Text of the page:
Penang often mistaken for George Town. Penang is a state on the west coast of Malaysia, which includes the island of Pulau Pinang. But what attracts most visitors to this site is the city of George Town (or Georgetown) the capital and largest city of this state, whose name is due to the British presence that settled here in the eighteenth century, making this site one of the important posts trade in the region, is the quiet atmosphere in a colonial well preserved heritage.
From this presence resulted a vast architectural heritage ranging from official buildings, churches and shophouses, which are buildings of two or three floors where the ground floor is intended for commerce and the top floors for residence, continuing today to have these functions.
As an important trading post, George Town attracted many merchants from several neighboring countries such as Thai, Burmese, Tamils from south India and many Chinese, which resulted in a great cultural and religious diversity which is revealed in the diversity of temples: Buddhist temples, Hindu temples and mosques, as also the Christian, Catholic and Anglican churches.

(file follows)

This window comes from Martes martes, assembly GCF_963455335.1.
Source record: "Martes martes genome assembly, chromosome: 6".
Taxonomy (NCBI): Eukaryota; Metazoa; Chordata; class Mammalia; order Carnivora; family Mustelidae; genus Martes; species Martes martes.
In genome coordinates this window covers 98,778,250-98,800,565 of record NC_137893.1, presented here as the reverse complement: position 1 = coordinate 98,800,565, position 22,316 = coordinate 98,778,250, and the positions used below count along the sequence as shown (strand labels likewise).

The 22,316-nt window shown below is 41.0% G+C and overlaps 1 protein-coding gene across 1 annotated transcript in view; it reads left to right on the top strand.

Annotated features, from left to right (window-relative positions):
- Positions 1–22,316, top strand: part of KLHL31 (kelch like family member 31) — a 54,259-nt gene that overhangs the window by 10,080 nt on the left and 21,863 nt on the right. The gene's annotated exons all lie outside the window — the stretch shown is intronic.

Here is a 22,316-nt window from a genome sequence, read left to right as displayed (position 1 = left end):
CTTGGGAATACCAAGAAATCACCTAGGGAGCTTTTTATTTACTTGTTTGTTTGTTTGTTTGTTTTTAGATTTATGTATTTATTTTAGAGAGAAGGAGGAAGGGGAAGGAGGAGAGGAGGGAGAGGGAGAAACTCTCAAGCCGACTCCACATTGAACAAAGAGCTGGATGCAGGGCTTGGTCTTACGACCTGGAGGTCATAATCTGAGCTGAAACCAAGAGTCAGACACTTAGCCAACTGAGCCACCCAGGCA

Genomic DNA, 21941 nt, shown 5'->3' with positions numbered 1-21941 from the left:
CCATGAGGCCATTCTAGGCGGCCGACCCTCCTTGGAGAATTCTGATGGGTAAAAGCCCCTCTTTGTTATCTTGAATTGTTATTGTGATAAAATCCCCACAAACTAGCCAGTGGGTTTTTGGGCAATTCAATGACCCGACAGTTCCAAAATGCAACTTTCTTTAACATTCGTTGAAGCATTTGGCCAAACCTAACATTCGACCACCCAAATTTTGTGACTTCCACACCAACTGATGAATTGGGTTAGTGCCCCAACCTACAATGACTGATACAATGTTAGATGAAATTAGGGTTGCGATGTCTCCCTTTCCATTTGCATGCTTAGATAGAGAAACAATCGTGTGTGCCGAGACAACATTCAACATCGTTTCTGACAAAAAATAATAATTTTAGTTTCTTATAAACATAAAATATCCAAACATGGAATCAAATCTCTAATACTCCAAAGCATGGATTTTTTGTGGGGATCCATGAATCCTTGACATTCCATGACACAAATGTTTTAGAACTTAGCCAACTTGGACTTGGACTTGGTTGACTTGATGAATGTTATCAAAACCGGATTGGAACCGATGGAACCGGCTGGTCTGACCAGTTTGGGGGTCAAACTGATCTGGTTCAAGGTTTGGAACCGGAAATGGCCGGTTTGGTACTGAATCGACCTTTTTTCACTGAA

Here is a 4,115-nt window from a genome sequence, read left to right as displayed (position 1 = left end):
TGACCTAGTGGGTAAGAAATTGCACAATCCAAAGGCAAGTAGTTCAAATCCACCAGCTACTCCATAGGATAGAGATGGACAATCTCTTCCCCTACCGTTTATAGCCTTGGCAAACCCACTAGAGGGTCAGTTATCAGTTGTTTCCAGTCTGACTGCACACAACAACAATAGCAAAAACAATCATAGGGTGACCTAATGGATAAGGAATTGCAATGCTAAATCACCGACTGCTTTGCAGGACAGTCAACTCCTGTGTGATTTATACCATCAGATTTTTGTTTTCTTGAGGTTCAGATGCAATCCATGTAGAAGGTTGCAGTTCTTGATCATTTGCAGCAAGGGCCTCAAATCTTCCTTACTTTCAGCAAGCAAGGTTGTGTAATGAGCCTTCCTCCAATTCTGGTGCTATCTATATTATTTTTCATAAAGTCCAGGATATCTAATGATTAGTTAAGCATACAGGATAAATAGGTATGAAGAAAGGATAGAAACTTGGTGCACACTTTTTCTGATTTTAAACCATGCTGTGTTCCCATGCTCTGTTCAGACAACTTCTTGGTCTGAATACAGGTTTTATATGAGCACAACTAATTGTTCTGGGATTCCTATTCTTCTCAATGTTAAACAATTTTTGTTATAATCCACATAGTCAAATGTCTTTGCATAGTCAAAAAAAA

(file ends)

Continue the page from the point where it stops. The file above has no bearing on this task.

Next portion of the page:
From this mixture that learn how to live together taking advantage of their differences, born a very unique identity which joined the Malay culture, resulting in a country that today is an example of religious, ethnic and cultural tolerance. Also resulted in a great culinary diversity for which Penang is famous, finding restaurants and street food stall, a bit all over the old town, each zone with is own type of food, serving during the day, but obeying to a specific schedule according to the food…. you can not find chendul in the evening or Steam Rice Cake during the day.
The old town is considered World Heritage Site by Unesco, where much of the buildings are ancient, with many of the shophouses to maintain the traditional architecture, some converted into trendy cafes, restaurants and accommodation as a result of the large number of tourists.